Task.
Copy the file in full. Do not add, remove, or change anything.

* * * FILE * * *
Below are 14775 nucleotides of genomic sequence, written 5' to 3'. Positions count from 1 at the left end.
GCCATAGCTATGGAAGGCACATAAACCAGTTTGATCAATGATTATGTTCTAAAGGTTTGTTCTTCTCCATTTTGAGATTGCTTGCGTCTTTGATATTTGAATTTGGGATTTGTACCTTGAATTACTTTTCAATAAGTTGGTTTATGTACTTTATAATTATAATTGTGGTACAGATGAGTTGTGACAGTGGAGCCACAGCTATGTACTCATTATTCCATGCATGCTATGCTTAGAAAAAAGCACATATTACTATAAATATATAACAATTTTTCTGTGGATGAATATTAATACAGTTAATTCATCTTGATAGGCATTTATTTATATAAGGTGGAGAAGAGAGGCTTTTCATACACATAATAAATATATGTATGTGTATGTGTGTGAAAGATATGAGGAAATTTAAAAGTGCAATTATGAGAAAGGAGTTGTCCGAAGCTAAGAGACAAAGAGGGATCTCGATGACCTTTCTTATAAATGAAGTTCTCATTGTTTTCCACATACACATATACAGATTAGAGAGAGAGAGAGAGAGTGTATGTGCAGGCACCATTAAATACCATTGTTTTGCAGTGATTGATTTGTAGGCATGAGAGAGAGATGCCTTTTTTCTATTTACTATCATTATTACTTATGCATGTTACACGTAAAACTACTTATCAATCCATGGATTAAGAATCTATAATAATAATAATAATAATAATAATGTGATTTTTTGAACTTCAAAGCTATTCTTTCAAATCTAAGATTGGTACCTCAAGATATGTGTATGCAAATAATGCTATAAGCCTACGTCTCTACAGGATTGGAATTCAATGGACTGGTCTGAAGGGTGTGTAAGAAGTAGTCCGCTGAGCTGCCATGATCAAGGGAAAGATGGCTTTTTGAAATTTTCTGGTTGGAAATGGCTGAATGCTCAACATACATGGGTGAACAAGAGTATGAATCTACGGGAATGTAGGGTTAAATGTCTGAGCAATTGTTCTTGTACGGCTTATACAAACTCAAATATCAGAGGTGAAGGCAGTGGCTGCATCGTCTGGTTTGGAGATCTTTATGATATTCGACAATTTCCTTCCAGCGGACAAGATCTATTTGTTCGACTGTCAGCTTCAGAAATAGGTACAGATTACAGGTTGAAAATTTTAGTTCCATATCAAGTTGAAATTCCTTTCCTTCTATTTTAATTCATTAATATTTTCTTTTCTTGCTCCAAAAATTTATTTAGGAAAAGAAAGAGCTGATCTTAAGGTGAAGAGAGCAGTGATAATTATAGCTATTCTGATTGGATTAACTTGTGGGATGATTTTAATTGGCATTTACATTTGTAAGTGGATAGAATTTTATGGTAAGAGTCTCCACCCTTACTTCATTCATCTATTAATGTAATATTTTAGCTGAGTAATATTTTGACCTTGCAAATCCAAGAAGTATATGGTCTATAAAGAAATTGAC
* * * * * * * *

Below are 14775 nucleotides of genomic sequence, written 5' to 3'. Positions count from 1 at the left end.
GCCATAGCTATGGAAGGCACATAAACCAGTTTGATCAATGATTATGTTCTAAAGGTTTGTTCTTCTCCATTTTGAGATTGCTTGCGTCTTTGATATTTGAATTTGGGATTTGTACCTTGAATTACTTTTCAATAAGTTGGTTTATGTACTTTATAATTATAATTGTGGTACAGATGAGTTGTGACAGTGGAGCCACAGCTATGTACTCATTATTCCATGCATGCTATGCTTAGAAAAAAGCACATATTACTATAAATATATAACAATTTTTCTGTGGATGAATATTAATACAGTTAATTCATCTTGATAGGCATTTATTTATATAAGGTGGAGAAGAGAGGCTTTTCATACACATAATAAATATATGTATGTGTATGTGTGTGAAAGATATGAGGAAATTTAAAAGTGCAATTATGAGAAAGGAGTTGTCCGAAGCTAAGAGACAAAGAGGGATCTCGATGACCTTTCTTATAAATGAAGTTCTCATTGTTTTCCACATACACATATACAGATTAGAGAGAGAGAGAGAGAGTGTATGTGCAGGCACCATTAAATACCATTGTTTTGCAGTGATTGATTTGTAGGCATGAGAGAGAGATGCCTTTTTTCTATTTACTATCATTATTACTTATGCATGTTACACGTAAAACTACTTATCAATCCATGGATTAAGAATCTATAATAATAATAATAATAATAATAATGTGATTTTTTGAACTTCAAAGCTATTCTTTCAAATCTAAGATTGGTACCTCAAGATATGTGTATGCAAATAATGCTATAAGCCTACGTCTCTACAGGATTGGAATTCAATGGACTGGTCTGAAGGGTGTGTAAGAAGTAGTCCGCTGAGCTGCCATGATCAAGGGAAAGATGGCTTTTTGAAATTTTCTGGTTGGAAATGGCTGAATGCTCAACATACATGGGTGAACAAGAGTATGAATCTACGGGAATGTAGGGTTAAATGTCTGAGCAATTGTTCTTGTACGGCTTATACAAACTCAAATATCAGAGGTGAAGGCAGTGGCTGCATCGTCTGGTTTGGAGATCTTTATGATATTCGACAATTTCCTTCCAGCGGACAAGATCTATTTGTTCGACTGTCAGCTTCAGAAATAGGTACAGATTACAGGTTGAAAATTTTAGTTCCATATCAAGTTGAAATTCCTTTCCTTCTATTTTAATTCATTAATATTTTCTTTTCTTGCTCCAAAAATTTATTTAGGAAAAGAAAGAGCTGATCTTAAGGTGAAGAGAGCAGTGATAATTATAGCTATTCTGATTGGATTAACTTGTGGGATGATTTTAATTGGCATTTACATTTGTAAGTGGATAGAATTTTATGGTAAGAGTCTCCACCCTTACTTCATTCATCTATTAATGTAATATTTTAGCTGAGTAATATTTTGACCTTGCAAATCCAAGAAGTATATGGTCTATAAAGAAATTGAC